However, it cannot be determined which mineral was exactly meant in the revelation. The Vulgate, however, did not reproduce the word in some manuscripts with “chalcedonius” but with “carcedonius”; the two statements of Pliny were thus confused with each other in the Middle Ages. In the tradition of this time one finds under the name "Chalcedon" according to Pliny '"Carchedon" the description of a reddish carbuncle, which has no similarities with today's mineral. Soon the red recedes into the description; the “blackness” becomes “paleness”, which was always emphasized. The description, which has become indistinct, then leads to a new definition, which Albertus Magnus makes literarily tangible: He is the first to provide a description of chalcedony that no longer fits Pliny, but does match the mineral now named with the term: “A pale, dark-colored one , somewhat cloudy stone ”with an“ almost transparent, muddy and dirty substance, like the lead imitates the silver ”. Up to modern times, the word has become a collective term for microcrystalline, fine-fiber quartz.


Education and Locations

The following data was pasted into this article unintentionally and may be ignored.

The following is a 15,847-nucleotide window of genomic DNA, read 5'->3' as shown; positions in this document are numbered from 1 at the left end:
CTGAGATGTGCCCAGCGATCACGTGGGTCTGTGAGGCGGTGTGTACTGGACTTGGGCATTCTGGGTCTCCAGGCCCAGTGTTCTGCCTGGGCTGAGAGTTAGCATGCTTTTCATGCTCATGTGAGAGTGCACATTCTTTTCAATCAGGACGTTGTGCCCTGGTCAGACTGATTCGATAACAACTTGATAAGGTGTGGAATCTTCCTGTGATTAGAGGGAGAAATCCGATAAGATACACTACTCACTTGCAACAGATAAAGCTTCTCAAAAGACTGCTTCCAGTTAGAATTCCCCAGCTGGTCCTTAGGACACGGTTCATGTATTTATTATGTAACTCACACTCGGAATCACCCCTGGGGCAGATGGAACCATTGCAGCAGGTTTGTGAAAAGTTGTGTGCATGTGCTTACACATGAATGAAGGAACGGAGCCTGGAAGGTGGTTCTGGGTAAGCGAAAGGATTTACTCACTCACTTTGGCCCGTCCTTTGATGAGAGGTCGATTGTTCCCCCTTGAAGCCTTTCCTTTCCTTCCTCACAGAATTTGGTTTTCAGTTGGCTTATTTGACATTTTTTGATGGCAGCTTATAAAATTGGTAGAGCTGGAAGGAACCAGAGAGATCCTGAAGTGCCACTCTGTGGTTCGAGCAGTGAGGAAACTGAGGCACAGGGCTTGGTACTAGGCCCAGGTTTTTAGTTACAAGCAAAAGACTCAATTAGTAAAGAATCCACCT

Blue-gray chalcedony rose from Knoxville , California , USA. Exhibited in the Mineral Museum Bonn
snail shells

Chalcedony forms together with quartzine and mogánite near the surface in crevices and cavities of acidic and basic magmatites ( agate ), in crevices of metamorphic rocks and in sediments (flint, chert, petrified wood). In the formation of agate going from a crystallization of a SiO 2 - gel or SiO 2 -übersättigten solutions at temperatures between 25 and 200 ° C from. With sedimentary formation, chalcedony and quartzine either crystallize from SiO 2 -containing solutions (e.g. petrified wood) or form during diagenesis from the opal skeletons of diatoms , radiolarians ( radiolarite ) or horn silica sponges ( chert ).

Chalcedony is also one of the cement phases in the pore spaces of sandstones.


Chalcedony almond

A massive, granular structure is characterized by the lack of a preferred orientation of the chalcedony fibers. The individual chalcedony fibers are rarely longer than 1–3 µm. Such granular chalcedony makes up the main mass of flint tubers.